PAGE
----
WORD Christchurch's 2021 festival has been postponed until later in the year due to Covid-19 restrictions. Dates and times mentioned in this post are no longer current.
While this is good news for lovers of writing, ideas, and storytelling it is terrible news for me as I am forced to choose (CHOOSE) from the overabundance of awesome in this year's festival programme. Fiction lovers will be happy. Anyone with an interest in Ngāi Tahi culture and history has multiple options. Poetry is well represented. There's stuff for kids.
If I could go to everything I probably would but as it is I only have the time, attention, and constitution to enjoy a sampling of what's on offer. So here's what I'll choose to focus said time, attention and constitution on.
Throughout the festival, noon to 4pm
New Zealand's literary magazine, Takahē, will be at the festival and accepting submissions for a very special festival zine. Now, I love a zine, but one that's part of my fave literary festival, which will be handprinted on site at Tūranga, and which I could potentially contribute to? SIGN ME UP. This whole thing delights me and I absolutely will need to get my grubby hands on a copy of this treasure.
Thursday, 26 August: 6.30 to 7pm or 8 to 8.30pm
Anyone who's been to Tūranga will have noticed the sculpture that stands prominently on the stairway between the ground and first floors, but what they might not realise is that this is a depiction of Tāwhaki, who is famous in Māori lore for travelling to the heavens (think about that the next time you cruise past him on the stairs). His story is referenced by several artworks in Tūranga.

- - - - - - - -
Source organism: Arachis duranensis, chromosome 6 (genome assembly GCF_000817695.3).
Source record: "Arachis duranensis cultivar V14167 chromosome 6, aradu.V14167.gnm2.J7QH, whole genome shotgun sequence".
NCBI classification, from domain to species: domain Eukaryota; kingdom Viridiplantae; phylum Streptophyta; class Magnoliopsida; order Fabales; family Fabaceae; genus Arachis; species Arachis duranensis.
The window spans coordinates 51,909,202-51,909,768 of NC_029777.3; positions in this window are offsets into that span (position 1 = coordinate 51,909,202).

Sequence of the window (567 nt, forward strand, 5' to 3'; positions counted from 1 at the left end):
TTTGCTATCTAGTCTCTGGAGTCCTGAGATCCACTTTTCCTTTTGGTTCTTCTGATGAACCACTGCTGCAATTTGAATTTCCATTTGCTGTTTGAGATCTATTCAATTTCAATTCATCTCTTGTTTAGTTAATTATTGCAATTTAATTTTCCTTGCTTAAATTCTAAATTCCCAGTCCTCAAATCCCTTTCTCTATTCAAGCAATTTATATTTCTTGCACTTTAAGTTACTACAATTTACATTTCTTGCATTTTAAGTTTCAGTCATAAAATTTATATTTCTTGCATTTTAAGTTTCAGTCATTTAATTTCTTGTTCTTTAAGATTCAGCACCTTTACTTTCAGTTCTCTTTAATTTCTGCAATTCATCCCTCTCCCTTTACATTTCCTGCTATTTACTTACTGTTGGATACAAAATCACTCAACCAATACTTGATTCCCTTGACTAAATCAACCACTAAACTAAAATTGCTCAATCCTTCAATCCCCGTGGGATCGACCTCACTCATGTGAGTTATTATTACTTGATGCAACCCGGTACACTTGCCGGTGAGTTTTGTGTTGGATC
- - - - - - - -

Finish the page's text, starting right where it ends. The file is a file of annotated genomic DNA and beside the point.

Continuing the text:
In a special 30 minute performance the staircase will be transformed as Tāwhaki's story is brought to life. The staircase will be the stage with audiences viewing if from around the balconies on all sides. Presented by master storyteller Joseph Hullen (Ngāi Tūāhuriri / Ngāti Hinematua), taonga puoro virtuoso Ariana Tikao (Ngāi Tahu) and Juanita Hepi (Kāi Tahu, Ngāti Mutunga, Ngāi Tukairangi), this is your chance to hear a uniquely Murihiku Ngāi Tahu telling of a story that is well over a thousand years old.
This is a stunning combination of talent in a thoroughly unique location. Definitely a "not to be missed" event.
Friday, 27 August 4 to 5pm
Read your work on stage at the James Hay Theatre... but without an audience. This is either brilliant or bizarre and I can't decide which. The show-off in me loves it, and the shy person in me is also sort of cautiously interested (which I suppose is the idea). It does seem like the perfect way to get over stage fright by getting rid of the audience whilst having the safety net of a pre-recorded applause track. I just sort of love it as an idea - giving people space to be part of the festival in a really interesting way. But also noone will be watching so if it's rubbish there'll be no way of telling!